A defined mechanistic correlate of protection against Plasmodium falciparum malaria in non-human primates

Alexander D. Douglas, G. Christian Baldeviano, Jing Jin, Kazutoyo Miura, Ababacar Diouf, Zenon A. Zenonos, Julio A. Ventocilla, Sarah E. Silk, Jennifer M. Marshall, Daniel G.W. Alanine, Chuan Wang, Nick J. Edwards, Karina P. Leiva, Luis A. Gomez-Puerta, Carmen M. Lucas, Gavin J. Wright, Carole A. Long, Joseph M. Royal, Simon J. Draper

Research output: Contribution to journalArticlepeer-review

14 Scopus citations

Abstract

Malaria vaccine design and prioritization has been hindered by the lack of a mechanistic correlate of protection. We previously demonstrated a strong association between protection and merozoite-neutralizing antibody responses following vaccination of non-human primates against Plasmodium falciparum reticulocyte binding protein homolog 5 (PfRH5). Here, we test the mechanism of protection. Using mutant human IgG1 Fc regions engineered not to engage complement or FcR-dependent effector mechanisms, we produce merozoite-neutralizing and non-neutralizing anti-PfRH5 chimeric monoclonal antibodies (mAbs) and perform a passive transfer-P. falciparum challenge study in Aotus nancymaae monkeys. At the highest dose tested, 6/6 animals given the neutralizing PfRH5-binding mAb c2AC7 survive the challenge without treatment, compared to 0/6 animals given non-neutralizing PfRH5-binding mAb c4BA7 and 0/6 animals given an isotype control mAb. Our results address the controversy regarding whether merozoite-neutralizing antibody can cause protection against P. falciparum blood-stage infections, and highlight the quantitative challenge of achieving such protection.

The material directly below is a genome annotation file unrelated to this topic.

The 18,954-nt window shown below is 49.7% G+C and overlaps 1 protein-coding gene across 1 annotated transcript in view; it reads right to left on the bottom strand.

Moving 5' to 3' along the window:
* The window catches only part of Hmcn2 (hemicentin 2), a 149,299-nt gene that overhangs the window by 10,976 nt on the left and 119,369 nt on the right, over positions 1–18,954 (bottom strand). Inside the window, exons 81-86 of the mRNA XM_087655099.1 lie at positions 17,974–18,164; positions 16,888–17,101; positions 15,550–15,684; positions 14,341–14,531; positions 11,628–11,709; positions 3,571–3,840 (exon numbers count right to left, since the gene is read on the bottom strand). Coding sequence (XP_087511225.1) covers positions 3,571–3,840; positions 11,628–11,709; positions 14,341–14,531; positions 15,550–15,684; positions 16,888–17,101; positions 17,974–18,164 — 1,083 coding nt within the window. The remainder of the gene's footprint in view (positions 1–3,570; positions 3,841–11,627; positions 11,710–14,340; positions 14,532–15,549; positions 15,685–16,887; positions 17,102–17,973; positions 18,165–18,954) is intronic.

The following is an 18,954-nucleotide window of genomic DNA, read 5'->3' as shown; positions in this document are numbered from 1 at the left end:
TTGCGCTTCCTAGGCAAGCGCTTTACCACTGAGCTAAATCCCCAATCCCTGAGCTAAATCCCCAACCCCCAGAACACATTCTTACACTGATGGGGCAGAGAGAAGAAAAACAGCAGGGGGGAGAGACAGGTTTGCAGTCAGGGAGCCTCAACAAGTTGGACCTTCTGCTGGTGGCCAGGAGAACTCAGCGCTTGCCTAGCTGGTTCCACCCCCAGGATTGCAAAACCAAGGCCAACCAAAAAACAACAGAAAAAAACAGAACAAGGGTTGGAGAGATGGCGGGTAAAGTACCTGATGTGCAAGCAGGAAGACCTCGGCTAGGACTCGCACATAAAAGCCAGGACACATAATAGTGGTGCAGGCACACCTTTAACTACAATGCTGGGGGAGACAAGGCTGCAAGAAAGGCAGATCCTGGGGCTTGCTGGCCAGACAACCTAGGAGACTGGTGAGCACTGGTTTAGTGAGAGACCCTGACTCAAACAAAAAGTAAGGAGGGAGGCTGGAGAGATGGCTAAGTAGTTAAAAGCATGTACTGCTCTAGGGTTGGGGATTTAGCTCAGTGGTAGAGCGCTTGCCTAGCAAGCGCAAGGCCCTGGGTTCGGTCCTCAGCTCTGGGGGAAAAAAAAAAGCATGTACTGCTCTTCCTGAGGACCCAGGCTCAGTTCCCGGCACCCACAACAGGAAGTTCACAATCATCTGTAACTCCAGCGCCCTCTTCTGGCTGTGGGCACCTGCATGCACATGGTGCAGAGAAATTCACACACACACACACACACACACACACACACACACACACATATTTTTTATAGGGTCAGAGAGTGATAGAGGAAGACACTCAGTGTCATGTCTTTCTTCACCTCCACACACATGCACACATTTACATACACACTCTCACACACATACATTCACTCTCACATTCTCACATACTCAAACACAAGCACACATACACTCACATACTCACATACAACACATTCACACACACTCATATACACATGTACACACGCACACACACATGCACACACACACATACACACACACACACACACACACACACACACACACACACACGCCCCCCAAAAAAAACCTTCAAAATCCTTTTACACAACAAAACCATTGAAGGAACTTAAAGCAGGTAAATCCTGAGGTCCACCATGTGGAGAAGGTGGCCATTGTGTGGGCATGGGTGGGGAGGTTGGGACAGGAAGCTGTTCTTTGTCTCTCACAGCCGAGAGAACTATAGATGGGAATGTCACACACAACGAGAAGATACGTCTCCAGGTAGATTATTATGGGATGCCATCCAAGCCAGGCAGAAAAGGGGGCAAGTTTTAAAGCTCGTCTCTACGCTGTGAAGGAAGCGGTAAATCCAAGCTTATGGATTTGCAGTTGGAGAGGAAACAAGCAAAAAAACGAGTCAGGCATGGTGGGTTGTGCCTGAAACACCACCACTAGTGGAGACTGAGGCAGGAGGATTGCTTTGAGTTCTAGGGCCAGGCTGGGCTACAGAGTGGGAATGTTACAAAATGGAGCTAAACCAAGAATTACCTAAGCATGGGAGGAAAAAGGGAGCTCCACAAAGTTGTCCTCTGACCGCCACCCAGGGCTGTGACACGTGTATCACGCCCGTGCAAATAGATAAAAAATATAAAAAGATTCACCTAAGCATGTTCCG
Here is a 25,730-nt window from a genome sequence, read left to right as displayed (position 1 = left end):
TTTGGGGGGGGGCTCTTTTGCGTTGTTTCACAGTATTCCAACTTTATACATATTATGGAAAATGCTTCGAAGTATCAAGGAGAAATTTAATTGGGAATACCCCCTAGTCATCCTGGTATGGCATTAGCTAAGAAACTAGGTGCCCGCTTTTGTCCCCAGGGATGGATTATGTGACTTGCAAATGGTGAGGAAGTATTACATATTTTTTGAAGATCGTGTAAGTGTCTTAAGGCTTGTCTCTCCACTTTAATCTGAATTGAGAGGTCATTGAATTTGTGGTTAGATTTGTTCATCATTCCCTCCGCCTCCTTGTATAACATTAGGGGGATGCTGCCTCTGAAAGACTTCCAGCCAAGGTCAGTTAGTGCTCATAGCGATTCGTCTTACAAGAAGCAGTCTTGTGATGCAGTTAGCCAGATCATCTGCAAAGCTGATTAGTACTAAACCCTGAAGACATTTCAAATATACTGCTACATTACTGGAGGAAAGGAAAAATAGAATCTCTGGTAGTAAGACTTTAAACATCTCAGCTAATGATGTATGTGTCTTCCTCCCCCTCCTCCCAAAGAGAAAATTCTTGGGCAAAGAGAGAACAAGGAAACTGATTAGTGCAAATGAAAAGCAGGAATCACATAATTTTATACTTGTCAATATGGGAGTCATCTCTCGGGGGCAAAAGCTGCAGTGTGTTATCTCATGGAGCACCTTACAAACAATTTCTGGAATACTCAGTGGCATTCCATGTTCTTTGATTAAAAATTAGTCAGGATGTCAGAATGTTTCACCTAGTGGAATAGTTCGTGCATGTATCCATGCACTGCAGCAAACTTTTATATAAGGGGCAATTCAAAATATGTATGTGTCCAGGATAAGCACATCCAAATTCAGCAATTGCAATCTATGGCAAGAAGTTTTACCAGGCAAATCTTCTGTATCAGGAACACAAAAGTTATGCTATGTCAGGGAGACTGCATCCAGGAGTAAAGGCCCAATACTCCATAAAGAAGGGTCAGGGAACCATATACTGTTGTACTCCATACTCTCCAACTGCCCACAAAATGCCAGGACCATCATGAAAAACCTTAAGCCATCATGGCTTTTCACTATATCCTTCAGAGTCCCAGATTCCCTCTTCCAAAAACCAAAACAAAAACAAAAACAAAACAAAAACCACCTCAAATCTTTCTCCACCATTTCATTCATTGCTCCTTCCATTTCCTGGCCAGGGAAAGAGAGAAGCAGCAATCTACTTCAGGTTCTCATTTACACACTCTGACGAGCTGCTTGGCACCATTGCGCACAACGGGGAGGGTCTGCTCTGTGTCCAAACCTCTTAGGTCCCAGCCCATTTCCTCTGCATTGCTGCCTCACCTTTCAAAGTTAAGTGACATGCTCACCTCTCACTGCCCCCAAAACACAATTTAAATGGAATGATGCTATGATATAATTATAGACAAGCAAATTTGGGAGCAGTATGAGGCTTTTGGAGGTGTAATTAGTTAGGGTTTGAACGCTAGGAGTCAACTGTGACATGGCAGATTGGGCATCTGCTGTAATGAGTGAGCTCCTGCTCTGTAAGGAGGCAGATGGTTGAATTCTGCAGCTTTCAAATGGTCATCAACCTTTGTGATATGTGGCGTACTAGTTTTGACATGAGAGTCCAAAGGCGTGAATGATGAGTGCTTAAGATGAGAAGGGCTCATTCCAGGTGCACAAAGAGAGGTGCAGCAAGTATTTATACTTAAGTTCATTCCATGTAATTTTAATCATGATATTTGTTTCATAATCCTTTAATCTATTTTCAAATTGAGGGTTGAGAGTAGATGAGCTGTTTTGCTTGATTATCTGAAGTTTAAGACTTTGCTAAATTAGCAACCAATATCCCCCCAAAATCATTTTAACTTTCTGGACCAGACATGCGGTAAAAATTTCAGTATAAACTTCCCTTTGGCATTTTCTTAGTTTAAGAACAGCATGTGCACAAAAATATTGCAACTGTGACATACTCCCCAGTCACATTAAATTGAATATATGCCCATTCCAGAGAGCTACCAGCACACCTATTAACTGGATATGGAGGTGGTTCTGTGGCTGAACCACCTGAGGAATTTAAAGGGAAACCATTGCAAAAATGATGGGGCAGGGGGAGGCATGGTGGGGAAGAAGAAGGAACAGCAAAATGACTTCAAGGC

Original languageEnglish
Article number1953
JournalNature Communications
Volume10
Issue number1
DOIs
StatePublished - 1 Dec 2019

Bibliographical note

Funding Information:
We are grateful for assistance with Ebola reagents from Sean Elias, Catherine Cherry, and Geneviève Labbé; for permission to use the hIgG1Δnab Fc region, advice and access to unpublished data from Mike Clark and Kathryn Armour; and for assistance with contracts from Fay Nugent and Carly Banner. The study was supported in part by the University Challenge Seed Fund (Oxford University Innovation); A.D.D. is supported by the Wellcome Trust [grant 201477/Z/16/Z] and is a Jenner Investigator; the GIA work was supported by the United States Agency for International Development (USAID) and the Intramural Program of the National Institutes of Health, National Institute of Allergy and Infectious Diseases; DGWA held a UK Medical Research Council (MRC) iCASE PhD Studentship [MR/K017632/1]; and S.J.D. is a Jenner Investigator; a Lister Institute Research Prize Fellow and a Wellcome Trust Senior Fellow [106917/Z/15/Z]. Z.A.Z. and G.J.W. were supported by the Wellcome Trust grant 206194. The funders had no role in study design, data collection and analysis, decision to publish, or preparation of the paper.

Publisher Copyright:
© 2019, The Author(s).

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